Helios partnership expands to analyze students' education paths

A $6.5 million grant from a Phoenix nonprofit will help the ASU Helios Decision Center for Educational Excellence study how to increase education accessibility

ASU will continue its pursuit of improving Arizona's education with its Helios Decision Center for Educational Excellence with a new grant and partnership extension.

In June, the University and the Helios Education Foundation, a Phoenix-based nonprofit, announced a $6.5 million grant and an extension of their collaboration to further the work of the center, which analyzes data from students' educational paths — from pre-K through employment. 

The center creates models and reports from the data and provides schools feedback on their current performance and gives them tools to increase student success, said Joe O’Reilly, director of the Decision Center for Educational Excellence.   

The collaboration also supports the state's education goal: to have 60% of Arizonans with a degree or certificate by 2030, said Paul J. Luna, CEO of Helios Education Foundation.

Currently, Arizona ranks 46th in the nation in education, according to a U.S. News and World Report ranking that looked at both higher education and pre-K-12 performance. 

“Overall, we want to make sure that we're providing decision makers in school districts, in cities across the state, the tools and the information they need to accurately, equitably serve all our students and improve educational outcomes for all of our students,” said Luke Tate, managing director of the Office of Applied Innovation.

When creating educational models for schools across Arizona, the Decision Center looks at a wide variety of key variables including absence rates, poverty levels, access to preschools and ease of college applications, O’Reilly said.

With the data, the Decision Center will use its findings to collaborate with schools and partners throughout the state, such as the Arizona Department of Education, work that has been underway since the initial $2.5 million grant in 2018. 

“It's data, plus ASU, plus stakeholders, equals better student outcomes,” O’Reilly said. 

Over the past three years, the Decision Center has focused on arranging data sharing agreements and gathering the raw numbers used for their work, as it was not all publicly available, O’Reilly said.

“We were making progress and getting more and more groups to say, ‘Hey, we'll share our data with you because you're doing something that will have important answers for questions we have,’” O’Reilly said. 

Amid the COVID-19 pandemic, it was difficult to meet with educators and stakeholders from communities across the state, so as the Decision Center moves into the extended collaboration, it will be focusing on applying the data obtained so far, O’Reilly said. 

The first simulation the Decision Center developed shows the graduation rate and college attendance rate for each public high school in the state, Luna said. The data allows each individual school to find out what is working about their community and isolate the areas of improvement for the students.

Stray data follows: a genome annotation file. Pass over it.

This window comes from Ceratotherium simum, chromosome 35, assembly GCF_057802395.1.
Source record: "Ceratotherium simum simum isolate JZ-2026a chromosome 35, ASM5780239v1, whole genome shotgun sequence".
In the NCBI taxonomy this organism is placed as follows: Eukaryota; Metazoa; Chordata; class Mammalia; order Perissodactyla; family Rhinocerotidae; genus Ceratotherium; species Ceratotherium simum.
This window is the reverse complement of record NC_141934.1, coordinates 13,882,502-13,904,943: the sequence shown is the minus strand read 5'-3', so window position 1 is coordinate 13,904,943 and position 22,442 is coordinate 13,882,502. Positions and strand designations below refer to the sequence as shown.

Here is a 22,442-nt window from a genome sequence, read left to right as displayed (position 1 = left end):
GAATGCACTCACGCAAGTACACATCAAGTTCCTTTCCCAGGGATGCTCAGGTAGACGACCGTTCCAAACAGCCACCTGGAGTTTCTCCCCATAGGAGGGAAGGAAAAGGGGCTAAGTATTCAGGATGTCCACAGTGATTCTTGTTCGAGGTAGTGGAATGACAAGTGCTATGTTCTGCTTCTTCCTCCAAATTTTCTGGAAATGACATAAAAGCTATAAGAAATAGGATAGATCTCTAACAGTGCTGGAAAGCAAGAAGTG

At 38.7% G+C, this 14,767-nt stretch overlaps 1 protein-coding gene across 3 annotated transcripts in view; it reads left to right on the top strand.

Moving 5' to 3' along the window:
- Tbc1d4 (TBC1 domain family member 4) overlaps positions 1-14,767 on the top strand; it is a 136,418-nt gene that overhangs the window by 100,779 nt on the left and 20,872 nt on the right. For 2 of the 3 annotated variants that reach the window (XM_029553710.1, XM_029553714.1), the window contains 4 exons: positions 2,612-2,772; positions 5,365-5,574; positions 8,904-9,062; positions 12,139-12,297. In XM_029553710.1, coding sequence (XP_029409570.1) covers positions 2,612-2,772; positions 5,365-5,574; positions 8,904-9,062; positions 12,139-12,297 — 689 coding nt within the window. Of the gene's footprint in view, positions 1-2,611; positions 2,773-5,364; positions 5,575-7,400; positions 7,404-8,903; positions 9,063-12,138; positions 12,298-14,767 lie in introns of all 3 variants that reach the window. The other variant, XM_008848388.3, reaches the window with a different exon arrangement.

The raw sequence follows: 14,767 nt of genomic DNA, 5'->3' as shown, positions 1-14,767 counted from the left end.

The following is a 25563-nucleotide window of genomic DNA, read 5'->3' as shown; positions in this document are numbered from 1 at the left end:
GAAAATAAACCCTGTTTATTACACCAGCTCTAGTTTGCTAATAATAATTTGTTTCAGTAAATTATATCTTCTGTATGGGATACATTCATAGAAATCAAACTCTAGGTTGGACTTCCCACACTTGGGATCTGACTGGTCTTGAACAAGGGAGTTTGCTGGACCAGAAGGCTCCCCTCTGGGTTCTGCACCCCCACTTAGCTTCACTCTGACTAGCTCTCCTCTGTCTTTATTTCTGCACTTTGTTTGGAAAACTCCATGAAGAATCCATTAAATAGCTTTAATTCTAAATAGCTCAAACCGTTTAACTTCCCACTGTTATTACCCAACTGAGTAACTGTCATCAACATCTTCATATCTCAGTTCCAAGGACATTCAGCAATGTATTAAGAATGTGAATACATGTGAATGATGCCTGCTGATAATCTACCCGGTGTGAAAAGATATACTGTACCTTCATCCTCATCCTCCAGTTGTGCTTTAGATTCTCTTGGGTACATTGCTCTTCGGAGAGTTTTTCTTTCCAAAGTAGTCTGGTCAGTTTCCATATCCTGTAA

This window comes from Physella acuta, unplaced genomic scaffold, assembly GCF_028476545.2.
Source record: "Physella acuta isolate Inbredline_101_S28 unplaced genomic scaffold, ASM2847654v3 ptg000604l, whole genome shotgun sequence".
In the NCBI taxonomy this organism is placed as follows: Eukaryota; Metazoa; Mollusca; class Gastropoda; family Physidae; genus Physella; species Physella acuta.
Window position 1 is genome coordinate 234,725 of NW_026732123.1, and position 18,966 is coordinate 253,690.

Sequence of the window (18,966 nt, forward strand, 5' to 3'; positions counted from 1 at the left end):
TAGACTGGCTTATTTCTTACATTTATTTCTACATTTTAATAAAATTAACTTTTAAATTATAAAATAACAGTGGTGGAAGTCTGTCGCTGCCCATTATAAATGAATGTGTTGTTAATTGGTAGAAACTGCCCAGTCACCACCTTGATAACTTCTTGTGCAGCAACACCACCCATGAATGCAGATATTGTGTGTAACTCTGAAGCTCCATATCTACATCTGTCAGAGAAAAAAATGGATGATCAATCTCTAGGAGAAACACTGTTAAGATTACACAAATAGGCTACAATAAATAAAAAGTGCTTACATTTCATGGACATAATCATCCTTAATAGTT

“When we bring this data, we think it's going to help us eliminate education achievement gaps across the continuum for all students and improve the student outcomes and ultimately, achieve that attainment goal that we have as a state priority,” Luna said.

One upcoming focus of the Decision Center is combatting the idea that not all students can go to college, Tate said.  

According to an Arizona Board of Regents report, only 52% of 2018 high school graduates in the state enrolled in postsecondary education within a year of graduating, compared with 69% of graduates nationally. 

“That sentence, ‘college isn't for me,’ can invade the most talented students’ minds,” Tate said.

To show students that higher education is attainable, the Decision Center will be letting students know that they are on track to attend an in-state university before they graduate from high school, or before they apply to college, based on the automatic admissions requirements for in-state schools, Tate said.

To serve the communities across the state, Arizonans have to approach education as the heart of all social, economic and health issues, O’Reilly said. 

“If we can make sure that every student that maximizes their abilities and takes advantage of their abilities and gets the opportunities to do that, we are going to have a much more prosperous state,” O’Reilly said. “People are going to have a better quality of life, and Arizona will thrive.”


Reach the reporter at alcamp12@asu.edu and follow @Anna_Lee_Camp on Twitter.

Like The State Press on Facebook and follow @statepress on Twitter.

Continue supporting student journalism and donate to The State Press today.


Get the best of State Press delivered straight to your inbox.

×

Notice

This website uses cookies to make your expierence better and easier. By using this website you consent to our use of cookies. For more information, please see our Cookie Policy.